The federal health care reform’s biggest benefit for young adults — a requirement that insurance providers cover dependents until they reach age 26 — won’t apply to thousands of 25-year-old Texans for one simple reason: Their parents or guardians work for the state.
The federal provision, which went into effect in late September, forced all insurance providers to extend their dependent age cap to 26 at the start of their next “plan year.” For many private providers, that began Jan. 1.
But for Texas' Employees Retirement System, which administers health coverage for hundreds of thousands of state employees, retirees and their dependents, the plan year is tied to the state's fiscal year, which doesn’t begin until next September. That means Kace Layton, a Texas State University student who was covered by his grandmother’s state insurance until he turned 25 in July, won’t get the extra year of coverage — and neither will at least 5,500 other Texas dependents.
“Many of our peers, older and younger, enjoy the benefits of the reform,” Layton said. “But we do not, simply because our parents or guardians worked for the state of Texas.”
Extending dependent coverage up to age 26 has received a lot of attention since health care reform passed in March, because it’s one of the first elements to take effect, and because young adults are disproportionately uninsured. The rule change benefits young adults even if they’re not living with a parent and are no longer in school.
In Texas, providers have already been required to cover dependents until they turn 25. John Greeley, a spokesman for the Texas Department of Insurance, said that after the federal provision took effect on Sept. 23, some insurance carriers voluntarily extended coverage to those who are currently 25, as opposed to waiting for their plan year to start. But ERS, which administers health insurance for nearly 300,000 state employees and retirees, including higher education workers outside the University of Texas and Texas A&M systems, discussed the option this summer, Greeley said, and determined it wasn’t affordable.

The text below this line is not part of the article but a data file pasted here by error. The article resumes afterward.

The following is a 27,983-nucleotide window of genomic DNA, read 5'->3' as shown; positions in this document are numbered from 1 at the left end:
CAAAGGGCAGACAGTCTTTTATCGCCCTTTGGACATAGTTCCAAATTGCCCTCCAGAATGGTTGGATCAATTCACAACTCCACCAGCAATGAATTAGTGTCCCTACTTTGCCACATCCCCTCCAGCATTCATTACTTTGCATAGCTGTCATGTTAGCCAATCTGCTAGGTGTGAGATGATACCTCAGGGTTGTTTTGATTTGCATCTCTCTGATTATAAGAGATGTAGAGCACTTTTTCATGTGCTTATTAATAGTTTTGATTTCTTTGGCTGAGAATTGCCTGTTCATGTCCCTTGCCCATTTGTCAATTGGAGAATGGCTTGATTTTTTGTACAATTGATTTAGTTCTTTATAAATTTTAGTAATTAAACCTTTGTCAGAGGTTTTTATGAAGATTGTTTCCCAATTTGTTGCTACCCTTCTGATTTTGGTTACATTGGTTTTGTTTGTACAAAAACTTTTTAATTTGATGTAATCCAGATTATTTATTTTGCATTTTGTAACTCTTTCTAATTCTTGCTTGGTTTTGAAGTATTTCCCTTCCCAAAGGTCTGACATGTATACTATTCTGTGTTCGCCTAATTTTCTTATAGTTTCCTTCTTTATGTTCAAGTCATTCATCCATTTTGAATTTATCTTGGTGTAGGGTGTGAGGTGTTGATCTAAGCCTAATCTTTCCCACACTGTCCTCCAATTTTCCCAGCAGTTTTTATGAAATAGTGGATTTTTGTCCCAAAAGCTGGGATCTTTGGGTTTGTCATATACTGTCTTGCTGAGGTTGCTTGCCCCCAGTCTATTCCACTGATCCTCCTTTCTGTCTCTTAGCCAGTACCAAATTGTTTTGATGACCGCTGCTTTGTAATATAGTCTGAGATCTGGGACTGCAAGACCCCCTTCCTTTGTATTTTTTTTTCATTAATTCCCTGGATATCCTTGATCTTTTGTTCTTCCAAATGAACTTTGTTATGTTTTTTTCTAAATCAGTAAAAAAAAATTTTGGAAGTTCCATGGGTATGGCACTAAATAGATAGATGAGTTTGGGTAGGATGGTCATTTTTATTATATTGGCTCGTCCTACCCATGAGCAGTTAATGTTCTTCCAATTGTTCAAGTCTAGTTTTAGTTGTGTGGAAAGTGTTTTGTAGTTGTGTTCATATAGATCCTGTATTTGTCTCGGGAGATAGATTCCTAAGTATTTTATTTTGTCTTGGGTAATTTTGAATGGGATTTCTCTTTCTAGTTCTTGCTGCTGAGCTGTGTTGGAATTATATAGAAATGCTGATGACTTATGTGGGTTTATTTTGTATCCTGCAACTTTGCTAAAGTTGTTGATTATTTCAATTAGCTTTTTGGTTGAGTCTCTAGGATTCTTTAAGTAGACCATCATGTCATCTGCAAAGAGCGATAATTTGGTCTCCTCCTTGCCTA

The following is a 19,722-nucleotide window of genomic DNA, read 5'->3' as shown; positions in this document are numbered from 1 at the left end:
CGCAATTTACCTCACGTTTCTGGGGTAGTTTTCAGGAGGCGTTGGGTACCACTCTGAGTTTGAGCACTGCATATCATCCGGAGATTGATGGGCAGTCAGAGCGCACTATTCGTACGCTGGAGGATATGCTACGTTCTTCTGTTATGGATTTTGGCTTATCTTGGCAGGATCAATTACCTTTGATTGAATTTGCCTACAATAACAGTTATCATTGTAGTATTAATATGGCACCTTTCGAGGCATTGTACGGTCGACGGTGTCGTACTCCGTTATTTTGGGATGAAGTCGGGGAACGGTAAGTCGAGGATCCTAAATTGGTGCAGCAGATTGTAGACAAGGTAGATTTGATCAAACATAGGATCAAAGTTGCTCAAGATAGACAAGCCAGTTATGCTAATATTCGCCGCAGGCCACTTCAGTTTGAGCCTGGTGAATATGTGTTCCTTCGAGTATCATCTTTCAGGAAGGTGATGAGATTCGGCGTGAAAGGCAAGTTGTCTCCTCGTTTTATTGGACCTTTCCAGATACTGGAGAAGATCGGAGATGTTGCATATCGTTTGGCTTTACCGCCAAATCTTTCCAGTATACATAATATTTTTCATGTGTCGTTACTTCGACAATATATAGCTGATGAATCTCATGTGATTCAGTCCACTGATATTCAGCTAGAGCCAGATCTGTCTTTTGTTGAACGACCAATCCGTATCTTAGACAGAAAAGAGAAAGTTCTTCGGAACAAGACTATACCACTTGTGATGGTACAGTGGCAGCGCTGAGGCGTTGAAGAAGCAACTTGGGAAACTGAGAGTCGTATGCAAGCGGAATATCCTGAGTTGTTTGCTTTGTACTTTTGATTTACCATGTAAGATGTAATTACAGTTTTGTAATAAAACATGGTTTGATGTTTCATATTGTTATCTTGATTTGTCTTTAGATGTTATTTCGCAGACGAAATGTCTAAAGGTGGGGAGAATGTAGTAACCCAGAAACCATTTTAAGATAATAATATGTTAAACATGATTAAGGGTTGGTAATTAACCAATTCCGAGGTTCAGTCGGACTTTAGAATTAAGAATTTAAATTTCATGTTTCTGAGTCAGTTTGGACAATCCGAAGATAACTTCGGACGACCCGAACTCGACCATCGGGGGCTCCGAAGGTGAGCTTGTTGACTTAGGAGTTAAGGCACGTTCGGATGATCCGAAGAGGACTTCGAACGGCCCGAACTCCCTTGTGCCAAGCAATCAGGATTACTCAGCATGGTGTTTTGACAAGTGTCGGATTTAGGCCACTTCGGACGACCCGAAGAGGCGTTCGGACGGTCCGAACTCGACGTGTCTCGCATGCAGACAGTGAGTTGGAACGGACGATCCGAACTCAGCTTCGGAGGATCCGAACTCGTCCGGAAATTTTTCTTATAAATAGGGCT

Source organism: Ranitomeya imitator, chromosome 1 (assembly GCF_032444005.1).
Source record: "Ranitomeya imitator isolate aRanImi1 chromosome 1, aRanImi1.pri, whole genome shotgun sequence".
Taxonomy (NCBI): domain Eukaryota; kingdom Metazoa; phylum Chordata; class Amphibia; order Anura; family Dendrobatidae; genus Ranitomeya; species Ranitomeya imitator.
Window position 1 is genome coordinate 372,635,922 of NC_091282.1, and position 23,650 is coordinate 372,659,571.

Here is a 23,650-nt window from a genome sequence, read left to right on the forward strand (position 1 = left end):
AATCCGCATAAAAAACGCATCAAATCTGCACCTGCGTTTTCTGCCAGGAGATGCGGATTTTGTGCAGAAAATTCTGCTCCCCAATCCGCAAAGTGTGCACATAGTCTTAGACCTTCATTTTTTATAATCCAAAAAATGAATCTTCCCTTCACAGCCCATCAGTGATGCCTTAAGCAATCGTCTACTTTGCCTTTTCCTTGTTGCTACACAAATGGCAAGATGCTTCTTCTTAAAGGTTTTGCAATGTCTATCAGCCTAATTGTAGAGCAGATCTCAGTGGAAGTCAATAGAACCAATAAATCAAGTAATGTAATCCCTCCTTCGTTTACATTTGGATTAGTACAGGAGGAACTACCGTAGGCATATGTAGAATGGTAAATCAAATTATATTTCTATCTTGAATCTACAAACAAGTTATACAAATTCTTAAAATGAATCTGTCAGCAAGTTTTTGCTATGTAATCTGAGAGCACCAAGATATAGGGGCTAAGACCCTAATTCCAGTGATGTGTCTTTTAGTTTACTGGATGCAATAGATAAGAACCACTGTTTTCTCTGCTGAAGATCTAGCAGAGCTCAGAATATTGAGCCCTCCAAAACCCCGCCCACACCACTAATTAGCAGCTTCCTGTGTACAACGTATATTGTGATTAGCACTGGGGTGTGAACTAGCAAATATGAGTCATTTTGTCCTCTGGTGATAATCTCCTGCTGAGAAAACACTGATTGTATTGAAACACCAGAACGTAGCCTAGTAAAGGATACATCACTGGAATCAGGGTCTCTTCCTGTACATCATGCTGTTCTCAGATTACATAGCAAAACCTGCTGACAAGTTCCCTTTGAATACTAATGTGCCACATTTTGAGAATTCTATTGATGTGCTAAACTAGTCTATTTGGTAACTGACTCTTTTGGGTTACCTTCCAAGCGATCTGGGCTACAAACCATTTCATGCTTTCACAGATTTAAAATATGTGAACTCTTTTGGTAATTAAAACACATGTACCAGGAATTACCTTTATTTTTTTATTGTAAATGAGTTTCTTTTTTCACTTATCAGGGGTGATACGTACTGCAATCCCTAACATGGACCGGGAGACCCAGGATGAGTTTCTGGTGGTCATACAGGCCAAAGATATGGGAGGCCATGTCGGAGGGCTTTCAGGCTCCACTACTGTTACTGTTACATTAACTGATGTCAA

ERS, which already covers nearly 230,000 dependents, is facing its own budget crunch, agency spokeswoman Mary Jane Wardlow said, and simply doesn’t have the resources to pay for this extra year of care. “There was a budget gap that had to be closed from the last biennium,” she said. “In good stewardship, we couldn’t justify increasing costs at a time when we’re asking members to put more money up front.”
Instead, Layton argues, the state is deferring these costs to young people like himself, who are working hard to get an education and can’t afford private insurance. Layton, who was orphaned as a child, has long relied on his grandmother and legal guardian, a 30-year veteran of Texas’ community college system, for state insurance coverage. Now, the journalism and Spanish double major, who’s strapped with student loans and works 30 hours a week to pay his rent and living expenses, is going without. By the time ERS gets around to offering health insurance to 25-year-olds, Layton will be an ineligible 26.
“Thousands of Texas students and young adults aren’t getting the federal assistance they deserve,” he said.
Greeley, with the insurance department, said parents and guardians have taken notice. He said the overwhelming number of calls to his agency’s consumer protection division since health care reform passed have been on this 25-year-old “loophole.” Greeley has a firsthand understanding of the issue: His own son turned 25 on Sept. 11 — and was dropped from the state's insurance plan.
"Unfortunately," he said, "it's just the luck of the draw."
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